The Land Development Agency has a number of land banks under its control, some of which are former military installations and barracks. Some 25 years ago, mostly in 1998, soldiers and their families were evicted at short notice and the land banks handed over to the State. The land is now in the custody of the Land Development Agency. If the agency develops these sites, which include Devoy Barracks in Naas, what are the Minister's thoughts on prioritising military families who are on the social housing lists in light of the historical connection to these land banks and sites?

I thank the Deputy. I will deal specifically with the Land Development Agency and former Defence Forces lands. Following on from my last reply, we have set a target of completing 10,000 new social housing builds per annum on average over the term of the plan. This in itself will make significant inroads into the social housing waiting list, which includes many former and, in some cases, current members of the Defence Forces. With regard to how the Land Development Agency will operate developments of former Defence Forces sites, I will certainly discuss the point raised by Deputy Berry with the LDA.

Underpinning this, we need to be aware that the scheme of priorities for social housing does not allow for priority to be given based on a person's occupation. Increasing dramatically the number of new social home builds will positively impact all of those who are on the social housing list. I am happy to take back the Deputy's suggestion with regard to how we may look at former Army and Defence Forces lands that are being redeveloped.

The Minister is aware that I have a background in construction and know what I am talking about when it comes to construction. I acknowledge the report of the mica working group and the urgency of getting 100% redress in a speedy fashion for the families affected in Mayo, Donegal and other counties, including Limerick. I have cases in Limerick dating from the late 1980s to 2006. All of the block materials used in the houses in question came from outside County Limerick, not from quarries in Limerick.

I will address a separate issue related to pyrite. I recently read the Surveyors Journal, which provides an update on industry news and is published by the SCSI. I have a copy with me. It states:

Once the problem is confirmed to be pyrite, a solicitor should be consulted to review the various contracts, guarantees or warranties and insurances in place, and to establish whether legal action should be taken to recover costs for the work from a third party. To date the courts have generally found that liability rests with the quarry owner.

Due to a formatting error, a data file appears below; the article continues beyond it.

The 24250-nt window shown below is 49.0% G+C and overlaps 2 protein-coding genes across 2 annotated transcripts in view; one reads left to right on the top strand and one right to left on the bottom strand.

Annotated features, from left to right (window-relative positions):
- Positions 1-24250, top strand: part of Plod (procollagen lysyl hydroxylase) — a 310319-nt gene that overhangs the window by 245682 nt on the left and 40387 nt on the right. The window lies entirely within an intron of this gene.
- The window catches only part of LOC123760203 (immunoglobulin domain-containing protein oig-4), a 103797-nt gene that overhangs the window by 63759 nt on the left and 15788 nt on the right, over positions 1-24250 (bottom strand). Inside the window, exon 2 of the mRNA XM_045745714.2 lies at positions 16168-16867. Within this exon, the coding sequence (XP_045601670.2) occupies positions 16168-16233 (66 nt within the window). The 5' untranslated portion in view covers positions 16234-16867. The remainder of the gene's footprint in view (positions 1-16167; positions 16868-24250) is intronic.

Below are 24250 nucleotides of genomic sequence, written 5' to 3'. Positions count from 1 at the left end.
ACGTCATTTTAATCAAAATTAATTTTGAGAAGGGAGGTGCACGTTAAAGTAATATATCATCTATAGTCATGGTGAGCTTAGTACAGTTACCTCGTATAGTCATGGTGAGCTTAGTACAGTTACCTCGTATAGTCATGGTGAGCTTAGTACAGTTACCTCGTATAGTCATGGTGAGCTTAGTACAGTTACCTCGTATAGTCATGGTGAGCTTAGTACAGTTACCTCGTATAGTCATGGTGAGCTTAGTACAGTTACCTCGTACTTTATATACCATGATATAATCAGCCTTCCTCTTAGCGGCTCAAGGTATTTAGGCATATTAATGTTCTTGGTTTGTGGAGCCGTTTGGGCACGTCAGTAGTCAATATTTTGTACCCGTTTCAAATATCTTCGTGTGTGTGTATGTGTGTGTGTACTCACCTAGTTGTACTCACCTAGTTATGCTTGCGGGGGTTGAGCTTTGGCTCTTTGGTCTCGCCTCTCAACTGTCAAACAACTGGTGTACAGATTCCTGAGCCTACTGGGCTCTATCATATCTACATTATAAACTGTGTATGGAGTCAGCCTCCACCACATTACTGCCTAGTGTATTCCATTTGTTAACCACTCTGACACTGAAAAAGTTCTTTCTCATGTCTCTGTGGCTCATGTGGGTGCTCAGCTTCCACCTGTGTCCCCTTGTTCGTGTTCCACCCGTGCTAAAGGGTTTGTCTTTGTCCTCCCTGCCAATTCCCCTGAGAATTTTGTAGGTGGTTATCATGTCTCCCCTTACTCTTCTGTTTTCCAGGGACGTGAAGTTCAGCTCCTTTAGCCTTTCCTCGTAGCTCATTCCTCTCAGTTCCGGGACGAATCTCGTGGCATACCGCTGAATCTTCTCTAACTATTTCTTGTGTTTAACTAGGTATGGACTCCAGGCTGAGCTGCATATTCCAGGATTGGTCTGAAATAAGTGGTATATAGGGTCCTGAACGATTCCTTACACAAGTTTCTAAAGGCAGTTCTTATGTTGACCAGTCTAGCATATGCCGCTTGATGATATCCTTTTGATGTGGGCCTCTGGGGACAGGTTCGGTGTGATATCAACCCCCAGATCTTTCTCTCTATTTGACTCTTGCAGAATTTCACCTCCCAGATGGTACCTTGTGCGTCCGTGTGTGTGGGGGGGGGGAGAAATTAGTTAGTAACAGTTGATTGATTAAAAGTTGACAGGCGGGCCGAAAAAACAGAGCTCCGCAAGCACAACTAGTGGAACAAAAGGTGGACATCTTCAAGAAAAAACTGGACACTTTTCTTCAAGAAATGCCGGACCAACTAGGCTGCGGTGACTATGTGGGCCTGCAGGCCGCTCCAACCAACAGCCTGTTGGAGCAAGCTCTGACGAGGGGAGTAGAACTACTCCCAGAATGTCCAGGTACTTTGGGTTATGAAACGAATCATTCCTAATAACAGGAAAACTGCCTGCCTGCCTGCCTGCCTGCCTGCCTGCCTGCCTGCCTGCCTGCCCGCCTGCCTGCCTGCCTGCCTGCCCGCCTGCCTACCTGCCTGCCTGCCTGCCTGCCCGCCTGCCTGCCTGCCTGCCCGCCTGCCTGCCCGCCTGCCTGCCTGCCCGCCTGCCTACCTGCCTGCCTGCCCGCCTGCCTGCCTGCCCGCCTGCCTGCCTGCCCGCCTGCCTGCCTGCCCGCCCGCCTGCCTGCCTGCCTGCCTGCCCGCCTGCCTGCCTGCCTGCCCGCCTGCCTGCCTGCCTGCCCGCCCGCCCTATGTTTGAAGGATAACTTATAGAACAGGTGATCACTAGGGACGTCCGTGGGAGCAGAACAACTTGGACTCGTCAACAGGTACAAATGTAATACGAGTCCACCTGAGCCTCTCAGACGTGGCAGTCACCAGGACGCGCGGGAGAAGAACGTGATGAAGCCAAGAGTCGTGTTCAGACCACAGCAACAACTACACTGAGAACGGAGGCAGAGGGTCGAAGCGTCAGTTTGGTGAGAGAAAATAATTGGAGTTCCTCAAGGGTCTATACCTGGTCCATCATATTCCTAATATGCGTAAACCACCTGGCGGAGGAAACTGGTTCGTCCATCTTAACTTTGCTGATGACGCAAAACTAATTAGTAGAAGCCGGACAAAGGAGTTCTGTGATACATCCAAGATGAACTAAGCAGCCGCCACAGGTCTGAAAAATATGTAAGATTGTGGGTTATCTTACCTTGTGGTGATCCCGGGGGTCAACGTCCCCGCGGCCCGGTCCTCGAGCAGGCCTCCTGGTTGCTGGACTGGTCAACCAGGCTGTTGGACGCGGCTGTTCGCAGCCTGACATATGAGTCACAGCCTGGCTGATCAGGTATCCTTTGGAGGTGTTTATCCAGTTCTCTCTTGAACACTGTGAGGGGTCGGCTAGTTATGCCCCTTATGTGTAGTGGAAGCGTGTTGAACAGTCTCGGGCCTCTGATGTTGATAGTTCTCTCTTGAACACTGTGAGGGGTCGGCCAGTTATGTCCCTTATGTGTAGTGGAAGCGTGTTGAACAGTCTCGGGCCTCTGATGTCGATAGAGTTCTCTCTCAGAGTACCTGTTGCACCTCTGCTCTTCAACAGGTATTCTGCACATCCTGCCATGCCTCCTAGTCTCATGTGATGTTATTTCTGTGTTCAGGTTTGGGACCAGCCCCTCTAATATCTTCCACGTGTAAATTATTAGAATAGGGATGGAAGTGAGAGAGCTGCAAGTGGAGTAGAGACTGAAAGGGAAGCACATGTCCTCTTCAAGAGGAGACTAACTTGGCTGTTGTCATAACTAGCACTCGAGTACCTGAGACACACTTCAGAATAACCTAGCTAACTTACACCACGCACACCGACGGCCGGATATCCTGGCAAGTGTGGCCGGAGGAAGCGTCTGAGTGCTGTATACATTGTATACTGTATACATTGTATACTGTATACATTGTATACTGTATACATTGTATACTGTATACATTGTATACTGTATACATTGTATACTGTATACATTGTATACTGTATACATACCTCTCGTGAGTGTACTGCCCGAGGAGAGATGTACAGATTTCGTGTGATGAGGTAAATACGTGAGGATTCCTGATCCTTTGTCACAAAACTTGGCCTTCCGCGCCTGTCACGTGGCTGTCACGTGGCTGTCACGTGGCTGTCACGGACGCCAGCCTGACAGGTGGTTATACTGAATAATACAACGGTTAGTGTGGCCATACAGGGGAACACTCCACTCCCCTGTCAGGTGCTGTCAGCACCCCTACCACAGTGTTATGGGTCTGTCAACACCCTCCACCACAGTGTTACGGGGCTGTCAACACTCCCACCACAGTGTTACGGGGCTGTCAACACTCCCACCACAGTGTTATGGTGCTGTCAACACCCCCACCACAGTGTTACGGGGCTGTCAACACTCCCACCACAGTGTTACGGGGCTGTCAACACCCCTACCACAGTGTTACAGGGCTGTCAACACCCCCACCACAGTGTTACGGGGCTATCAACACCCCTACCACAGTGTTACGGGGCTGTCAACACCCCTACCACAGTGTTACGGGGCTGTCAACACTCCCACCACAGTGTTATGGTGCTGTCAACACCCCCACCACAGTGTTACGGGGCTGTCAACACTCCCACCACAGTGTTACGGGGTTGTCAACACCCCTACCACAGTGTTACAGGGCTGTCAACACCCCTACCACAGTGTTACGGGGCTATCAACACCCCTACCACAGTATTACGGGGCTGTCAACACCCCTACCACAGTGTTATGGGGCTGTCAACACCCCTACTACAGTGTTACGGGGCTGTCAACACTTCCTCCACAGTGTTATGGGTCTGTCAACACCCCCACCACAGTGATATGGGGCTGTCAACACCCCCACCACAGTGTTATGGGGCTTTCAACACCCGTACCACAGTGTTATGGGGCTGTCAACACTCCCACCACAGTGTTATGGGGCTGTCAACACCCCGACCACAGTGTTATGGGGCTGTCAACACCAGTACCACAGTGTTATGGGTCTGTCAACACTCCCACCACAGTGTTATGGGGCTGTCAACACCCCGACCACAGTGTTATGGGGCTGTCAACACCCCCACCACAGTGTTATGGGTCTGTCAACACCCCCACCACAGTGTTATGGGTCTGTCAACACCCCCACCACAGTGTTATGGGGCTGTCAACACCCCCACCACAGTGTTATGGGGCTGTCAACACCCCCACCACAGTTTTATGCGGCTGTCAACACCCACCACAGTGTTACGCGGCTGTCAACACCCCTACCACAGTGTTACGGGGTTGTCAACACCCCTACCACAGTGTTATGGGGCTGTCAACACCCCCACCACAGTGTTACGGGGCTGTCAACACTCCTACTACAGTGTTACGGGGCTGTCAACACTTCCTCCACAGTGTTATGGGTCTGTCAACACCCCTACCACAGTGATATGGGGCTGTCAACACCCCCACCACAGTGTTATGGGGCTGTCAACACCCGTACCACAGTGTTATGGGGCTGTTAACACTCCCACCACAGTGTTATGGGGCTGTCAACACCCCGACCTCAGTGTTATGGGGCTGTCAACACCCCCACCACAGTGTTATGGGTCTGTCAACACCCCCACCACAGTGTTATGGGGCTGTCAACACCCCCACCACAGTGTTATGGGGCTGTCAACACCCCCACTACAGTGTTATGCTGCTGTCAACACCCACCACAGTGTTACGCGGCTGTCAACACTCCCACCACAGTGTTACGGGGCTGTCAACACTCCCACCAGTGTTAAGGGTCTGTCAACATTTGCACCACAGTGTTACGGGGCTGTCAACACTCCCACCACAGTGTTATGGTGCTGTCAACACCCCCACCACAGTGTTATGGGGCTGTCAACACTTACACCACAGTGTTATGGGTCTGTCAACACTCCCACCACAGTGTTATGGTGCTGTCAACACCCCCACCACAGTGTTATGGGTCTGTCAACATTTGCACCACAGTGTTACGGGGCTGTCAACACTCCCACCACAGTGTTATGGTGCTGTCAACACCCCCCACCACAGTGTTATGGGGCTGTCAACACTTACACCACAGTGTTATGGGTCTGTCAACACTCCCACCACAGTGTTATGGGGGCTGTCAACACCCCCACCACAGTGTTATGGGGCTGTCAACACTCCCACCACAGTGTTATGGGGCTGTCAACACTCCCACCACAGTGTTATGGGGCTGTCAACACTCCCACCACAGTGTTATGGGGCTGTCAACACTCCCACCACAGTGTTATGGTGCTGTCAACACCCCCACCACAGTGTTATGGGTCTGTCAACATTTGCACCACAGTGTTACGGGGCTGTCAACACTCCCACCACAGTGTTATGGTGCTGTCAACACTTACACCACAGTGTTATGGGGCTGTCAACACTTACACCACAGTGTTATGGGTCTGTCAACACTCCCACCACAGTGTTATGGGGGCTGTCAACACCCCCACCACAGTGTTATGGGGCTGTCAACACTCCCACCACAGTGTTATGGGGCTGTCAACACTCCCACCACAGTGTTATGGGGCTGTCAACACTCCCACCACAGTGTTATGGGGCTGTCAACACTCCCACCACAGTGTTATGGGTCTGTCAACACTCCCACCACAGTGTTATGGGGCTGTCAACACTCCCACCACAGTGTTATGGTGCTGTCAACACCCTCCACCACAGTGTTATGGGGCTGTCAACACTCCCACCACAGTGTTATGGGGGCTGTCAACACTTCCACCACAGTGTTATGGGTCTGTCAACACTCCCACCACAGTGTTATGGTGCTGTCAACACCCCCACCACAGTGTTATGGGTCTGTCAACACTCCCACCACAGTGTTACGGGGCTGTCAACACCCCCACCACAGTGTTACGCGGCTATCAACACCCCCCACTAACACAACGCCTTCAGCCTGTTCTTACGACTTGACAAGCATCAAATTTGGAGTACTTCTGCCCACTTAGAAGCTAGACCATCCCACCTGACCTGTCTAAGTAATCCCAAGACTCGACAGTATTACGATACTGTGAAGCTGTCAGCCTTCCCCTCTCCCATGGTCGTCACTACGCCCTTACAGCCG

Has the Government tried to get compensation for homeowners from wherever the blocks originated? What about the manufacturers' insurance, for example, loss of business or business interruption insurance? What about the banks' part in this? They assess risk and charge accordingly. They got this one wrong. To give the people 100% redress the Minister must go after the insurance of the quarries and banks. Insurance companies charge every householder big insurance premiums to insure their houses. If the Minister gives 100% redress, will he give a guarantee that he will go after the banks that taxpayers bailed out? It is time they paid us back.

HomeBond, in a report, has taken the view that it is not legally obliged to provide compensation and that liability for major defects only applies when a defect is the result of negligence on the part of a third party or a builder, or their subcontractors. Following previous court rulings, HomeBond has said that the quarries are liable under the Liability for Defective Products Act 1991. This is the shocking part. That statement was printed in 2012 when we had a Fine Gael-led Government. The then Minister with responsibility for housing, Deputy Alan Kelly, who is present, gives out to the Government all the time, yet he did nothing about it at the time. In 2012, the Deputy, as part of a Fine Gael-led Government, sat on their hands and did nothing about it but he can sit on the Opposition side.

The Deputy has the wrong Minister and the wrong timeline.

I have full confidence in the Minister, Deputy Darragh O'Brien, to sort out a problem handed to him by Fine Gael and the Labour Party.

I thank Deputy O'Donoghue for his questions. As I have said previously, those who are responsible should contribute towards remediation. I have engaged intensively with the Attorney General on this matter and he is working on mechanisms to ensure wrongdoing and liability on the part of quarries and other parties are fully penalised.